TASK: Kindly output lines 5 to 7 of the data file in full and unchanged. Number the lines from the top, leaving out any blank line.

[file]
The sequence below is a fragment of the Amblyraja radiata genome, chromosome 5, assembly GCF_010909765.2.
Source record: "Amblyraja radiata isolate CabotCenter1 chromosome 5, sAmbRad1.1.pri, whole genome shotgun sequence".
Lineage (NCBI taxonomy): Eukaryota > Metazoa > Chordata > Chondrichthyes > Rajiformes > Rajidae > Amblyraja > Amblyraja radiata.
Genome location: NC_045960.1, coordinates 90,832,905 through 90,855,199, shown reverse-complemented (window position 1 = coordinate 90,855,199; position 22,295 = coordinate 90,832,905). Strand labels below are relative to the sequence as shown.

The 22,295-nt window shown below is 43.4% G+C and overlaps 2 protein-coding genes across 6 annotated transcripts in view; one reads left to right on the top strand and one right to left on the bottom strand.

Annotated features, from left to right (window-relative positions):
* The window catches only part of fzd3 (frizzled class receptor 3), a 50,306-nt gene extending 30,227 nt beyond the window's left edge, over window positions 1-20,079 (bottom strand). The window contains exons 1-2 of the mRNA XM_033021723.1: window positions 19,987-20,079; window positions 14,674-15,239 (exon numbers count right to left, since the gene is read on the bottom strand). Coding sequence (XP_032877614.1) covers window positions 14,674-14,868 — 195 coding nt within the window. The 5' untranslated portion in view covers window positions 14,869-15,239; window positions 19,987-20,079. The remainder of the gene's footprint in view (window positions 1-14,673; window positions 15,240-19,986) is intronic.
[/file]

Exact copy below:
The 22,295-nt window shown below is 43.4% G+C and overlaps 2 protein-coding genes across 6 annotated transcripts in view; one reads left to right on the top strand and one right to left on the bottom strand.

Annotated features, from left to right (window-relative positions):
* The window catches only part of fzd3 (frizzled class receptor 3), a 50,306-nt gene extending 30,227 nt beyond the window's left edge, over window positions 1-20,079 (bottom strand). The window contains exons 1-2 of the mRNA XM_033021723.1: window positions 19,987-20,079; window positions 14,674-15,239 (exon numbers count right to left, since the gene is read on the bottom strand). Coding sequence (XP_032877614.1) covers window positions 14,674-14,868 — 195 coding nt within the window. The 5' untranslated portion in view covers window positions 14,869-15,239; window positions 19,987-20,079. The remainder of the gene's footprint in view (window positions 1-14,673; window positions 15,240-19,986) is intronic.